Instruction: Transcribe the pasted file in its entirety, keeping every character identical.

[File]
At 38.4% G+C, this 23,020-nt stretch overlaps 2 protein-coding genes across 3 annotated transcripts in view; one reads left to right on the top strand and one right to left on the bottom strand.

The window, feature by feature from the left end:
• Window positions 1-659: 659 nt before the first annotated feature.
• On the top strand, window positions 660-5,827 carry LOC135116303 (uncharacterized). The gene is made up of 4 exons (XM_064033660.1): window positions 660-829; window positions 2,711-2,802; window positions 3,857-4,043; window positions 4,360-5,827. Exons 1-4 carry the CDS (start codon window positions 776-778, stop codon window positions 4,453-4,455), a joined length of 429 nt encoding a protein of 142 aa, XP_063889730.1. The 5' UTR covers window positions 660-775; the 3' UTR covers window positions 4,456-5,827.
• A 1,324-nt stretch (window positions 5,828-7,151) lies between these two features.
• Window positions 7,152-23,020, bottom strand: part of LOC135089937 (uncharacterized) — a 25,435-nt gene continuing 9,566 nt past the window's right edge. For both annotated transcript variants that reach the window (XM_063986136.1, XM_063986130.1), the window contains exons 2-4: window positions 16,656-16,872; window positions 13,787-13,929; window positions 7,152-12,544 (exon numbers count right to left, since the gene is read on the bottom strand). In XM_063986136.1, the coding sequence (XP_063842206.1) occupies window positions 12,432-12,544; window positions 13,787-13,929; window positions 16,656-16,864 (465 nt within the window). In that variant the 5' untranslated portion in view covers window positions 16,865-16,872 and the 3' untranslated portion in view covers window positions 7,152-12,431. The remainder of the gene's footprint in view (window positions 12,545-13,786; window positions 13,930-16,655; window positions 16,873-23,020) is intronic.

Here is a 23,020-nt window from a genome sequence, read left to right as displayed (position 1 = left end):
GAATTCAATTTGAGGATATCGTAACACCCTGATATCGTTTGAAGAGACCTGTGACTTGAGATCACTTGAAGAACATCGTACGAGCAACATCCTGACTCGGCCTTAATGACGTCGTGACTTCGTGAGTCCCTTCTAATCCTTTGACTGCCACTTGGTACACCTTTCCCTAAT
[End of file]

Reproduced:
At 38.4% G+C, this 23,020-nt stretch overlaps 2 protein-coding genes across 3 annotated transcripts in view; one reads left to right on the top strand and one right to left on the bottom strand.

The window, feature by feature from the left end:
• Window positions 1-659: 659 nt before the first annotated feature.
• On the top strand, window positions 660-5,827 carry LOC135116303 (uncharacterized). The gene is made up of 4 exons (XM_064033660.1): window positions 660-829; window positions 2,711-2,802; window positions 3,857-4,043; window positions 4,360-5,827. Exons 1-4 carry the CDS (start codon window positions 776-778, stop codon window positions 4,453-4,455), a joined length of 429 nt encoding a protein of 142 aa, XP_063889730.1. The 5' UTR covers window positions 660-775; the 3' UTR covers window positions 4,456-5,827.
• A 1,324-nt stretch (window positions 5,828-7,151) lies between these two features.
• Window positions 7,152-23,020, bottom strand: part of LOC135089937 (uncharacterized) — a 25,435-nt gene continuing 9,566 nt past the window's right edge. For both annotated transcript variants that reach the window (XM_063986136.1, XM_063986130.1), the window contains exons 2-4: window positions 16,656-16,872; window positions 13,787-13,929; window positions 7,152-12,544 (exon numbers count right to left, since the gene is read on the bottom strand). In XM_063986136.1, the coding sequence (XP_063842206.1) occupies window positions 12,432-12,544; window positions 13,787-13,929; window positions 16,656-16,864 (465 nt within the window). In that variant the 5' untranslated portion in view covers window positions 16,865-16,872 and the 3' untranslated portion in view covers window positions 7,152-12,431. The remainder of the gene's footprint in view (window positions 12,545-13,786; window positions 13,930-16,655; window positions 16,873-23,020) is intronic.

Here is a 23,020-nt window from a genome sequence, read left to right as displayed (position 1 = left end):
GAATTCAATTTGAGGATATCGTAACACCCTGATATCGTTTGAAGAGACCTGTGACTTGAGATCACTTGAAGAACATCGTACGAGCAACATCCTGACTCGGCCTTAATGACGTCGTGACTTCGTGAGTCCCTTCTAATCCTTTGACTGCCACTTGGTACACCTTTCCCTAAT